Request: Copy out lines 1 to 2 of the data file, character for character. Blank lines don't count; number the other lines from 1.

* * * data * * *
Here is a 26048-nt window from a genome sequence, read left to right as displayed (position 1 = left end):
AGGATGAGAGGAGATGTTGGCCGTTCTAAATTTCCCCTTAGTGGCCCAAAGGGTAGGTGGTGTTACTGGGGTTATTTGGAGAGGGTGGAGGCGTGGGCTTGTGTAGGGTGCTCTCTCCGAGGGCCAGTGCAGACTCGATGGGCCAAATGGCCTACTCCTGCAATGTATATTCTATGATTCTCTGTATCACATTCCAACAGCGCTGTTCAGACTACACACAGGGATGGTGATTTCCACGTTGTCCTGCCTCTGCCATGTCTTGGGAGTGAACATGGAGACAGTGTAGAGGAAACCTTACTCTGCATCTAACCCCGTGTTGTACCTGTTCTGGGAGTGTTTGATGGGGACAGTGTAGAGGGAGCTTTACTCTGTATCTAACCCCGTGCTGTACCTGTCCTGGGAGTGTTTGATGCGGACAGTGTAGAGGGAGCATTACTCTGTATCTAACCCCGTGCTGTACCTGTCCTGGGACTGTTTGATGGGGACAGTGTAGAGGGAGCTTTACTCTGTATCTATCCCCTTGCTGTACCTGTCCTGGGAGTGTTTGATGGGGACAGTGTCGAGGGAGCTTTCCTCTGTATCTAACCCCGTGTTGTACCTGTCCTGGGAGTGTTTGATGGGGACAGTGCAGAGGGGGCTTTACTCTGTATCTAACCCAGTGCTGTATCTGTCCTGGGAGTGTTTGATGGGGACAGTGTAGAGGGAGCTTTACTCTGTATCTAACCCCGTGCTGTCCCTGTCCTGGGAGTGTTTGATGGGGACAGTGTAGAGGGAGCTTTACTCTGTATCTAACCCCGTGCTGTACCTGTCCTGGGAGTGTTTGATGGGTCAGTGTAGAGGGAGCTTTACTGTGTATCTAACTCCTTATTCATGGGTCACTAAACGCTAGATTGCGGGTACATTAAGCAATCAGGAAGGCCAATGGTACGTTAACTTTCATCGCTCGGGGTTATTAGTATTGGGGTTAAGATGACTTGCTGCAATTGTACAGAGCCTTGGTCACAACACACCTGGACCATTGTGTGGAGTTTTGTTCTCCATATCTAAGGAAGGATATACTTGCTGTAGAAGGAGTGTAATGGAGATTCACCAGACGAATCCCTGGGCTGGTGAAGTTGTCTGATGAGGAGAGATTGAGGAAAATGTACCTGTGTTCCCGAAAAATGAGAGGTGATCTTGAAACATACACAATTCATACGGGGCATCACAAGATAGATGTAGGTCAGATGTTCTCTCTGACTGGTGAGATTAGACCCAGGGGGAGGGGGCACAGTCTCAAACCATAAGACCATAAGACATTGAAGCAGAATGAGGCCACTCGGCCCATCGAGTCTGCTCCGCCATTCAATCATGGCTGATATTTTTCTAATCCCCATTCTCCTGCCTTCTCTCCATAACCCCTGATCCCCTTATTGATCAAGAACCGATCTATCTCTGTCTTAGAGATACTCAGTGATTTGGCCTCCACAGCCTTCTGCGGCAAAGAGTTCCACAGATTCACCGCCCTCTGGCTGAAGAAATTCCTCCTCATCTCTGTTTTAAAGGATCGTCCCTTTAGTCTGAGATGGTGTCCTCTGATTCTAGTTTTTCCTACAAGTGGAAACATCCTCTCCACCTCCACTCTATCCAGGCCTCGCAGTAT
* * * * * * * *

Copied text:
Here is a 26048-nt window from a genome sequence, read left to right as displayed (position 1 = left end):
AGGATGAGAGGAGATGTTGGCCGTTCTAAATTTCCCCTTAGTGGCCCAAAGGGTAGGTGGTGTTACTGGGGTTATTTGGAGAGGGTGGAGGCGTGGGCTTGTGTAGGGTGCTCTCTCCGAGGGCCAGTGCAGACTCGATGGGCCAAATGGCCTACTCCTGCAATGTATATTCTATGATTCTCTGTATCACATTCCAACAGCGCTGTTCAGACTACACACAGGGATGGTGATTTCCACGTTGTCCTGCCTCTGCCATGTCTTGGGAGTGAACATGGAGACAGTGTAGAGGAAACCTTACTCTGCATCTAACCCCGTGTTGTACCTGTTCTGGGAGTGTTTGATGGGGACAGTGTAGAGGGAGCTTTACTCTGTATCTAACCCCGTGCTGTACCTGTCCTGGGAGTGTTTGATGCGGACAGTGTAGAGGGAGCATTACTCTGTATCTAACCCCGTGCTGTACCTGTCCTGGGACTGTTTGATGGGGACAGTGTAGAGGGAGCTTTACTCTGTATCTATCCCCTTGCTGTACCTGTCCTGGGAGTGTTTGATGGGGACAGTGTCGAGGGAGCTTTCCTCTGTATCTAACCCCGTGTTGTACCTGTCCTGGGAGTGTTTGATGGGGACAGTGCAGAGGGGGCTTTACTCTGTATCTAACCCAGTGCTGTATCTGTCCTGGGAGTGTTTGATGGGGACAGTGTAGAGGGAGCTTTACTCTGTATCTAACCCCGTGCTGTCCCTGTCCTGGGAGTGTTTGATGGGGACAGTGTAGAGGGAGCTTTACTCTGTATCTAACCCCGTGCTGTACCTGTCCTGGGAGTGTTTGATGGGTCAGTGTAGAGGGAGCTTTACTGTGTATCTAACTCCTTATTCATGGGTCACTAAACGCTAGATTGCGGGTACATTAAGCAATCAGGAAGGCCAATGGTACGTTAACTTTCATCGCTCGGGGTTATTAGTATTGGGGTTAAGATGACTTGCTGCAATTGTACAGAGCCTTGGTCACAACACACCTGGACCATTGTGTGGAGTTTTGTTCTCCATATCTAAGGAAGGATATACTTGCTGTAGAAGGAGTGTAATGGAGATTCACCAGACGAATCCCTGGGCTGGTGAAGTTGTCTGATGAGGAGAGATTGAGGAAAATGTACCTGTGTTCCCGAAAAATGAGAGGTGATCTTGAAACATACACAATTCATACGGGGCATCACAAGATAGATGTAGGTCAGATGTTCTCTCTGACTGGTGAGATTAGACCCAGGGGGAGGGGGCACAGTCTCAAACCATAAGACCATAAGACATTGAAGCAGAATGAGGCCACTCGGCCCATCGAGTCTGCTCCGCCATTCAATCATGGCTGATATTTTTCTAATCCCCATTCTCCTGCCTTCTCTCCATAACCCCTGATCCCCTTATTGATCAAGAACCGATCTATCTCTGTCTTAGAGATACTCAGTGATTTGGCCTCCACAGCCTTCTGCGGCAAAGAGTTCCACAGATTCACCGCCCTCTGGCTGAAGAAATTCCTCCTCATCTCTGTTTTAAAGGATCGTCCCTTTAGTCTGAGATGGTGTCCTCTGATTCTAGTTTTTCCTACAAGTGGAAACATCCTCTCCACCTCCACTCTATCCAGGCCTCGCAGTAT